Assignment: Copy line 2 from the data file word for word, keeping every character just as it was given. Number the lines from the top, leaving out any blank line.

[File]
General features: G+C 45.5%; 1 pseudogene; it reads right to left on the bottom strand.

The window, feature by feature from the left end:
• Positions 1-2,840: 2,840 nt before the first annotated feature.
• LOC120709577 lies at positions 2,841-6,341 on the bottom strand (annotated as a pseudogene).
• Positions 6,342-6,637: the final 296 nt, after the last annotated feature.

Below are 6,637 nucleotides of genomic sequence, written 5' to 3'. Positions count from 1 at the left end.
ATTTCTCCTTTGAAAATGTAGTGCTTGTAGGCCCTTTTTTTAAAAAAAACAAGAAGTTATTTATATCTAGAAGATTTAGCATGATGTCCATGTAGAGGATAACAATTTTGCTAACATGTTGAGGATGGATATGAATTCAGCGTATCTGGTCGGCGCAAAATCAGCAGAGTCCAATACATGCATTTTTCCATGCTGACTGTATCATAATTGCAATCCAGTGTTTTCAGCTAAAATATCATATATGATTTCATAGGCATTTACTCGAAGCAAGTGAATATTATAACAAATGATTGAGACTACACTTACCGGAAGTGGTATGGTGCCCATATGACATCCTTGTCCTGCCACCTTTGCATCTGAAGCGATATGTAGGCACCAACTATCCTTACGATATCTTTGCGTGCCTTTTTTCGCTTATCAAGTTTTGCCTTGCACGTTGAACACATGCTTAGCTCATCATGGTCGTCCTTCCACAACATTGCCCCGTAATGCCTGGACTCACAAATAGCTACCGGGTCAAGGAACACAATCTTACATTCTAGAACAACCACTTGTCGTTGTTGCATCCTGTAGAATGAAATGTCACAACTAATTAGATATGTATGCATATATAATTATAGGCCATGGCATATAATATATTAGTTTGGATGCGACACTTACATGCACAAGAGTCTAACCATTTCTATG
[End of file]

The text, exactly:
The window, feature by feature from the left end: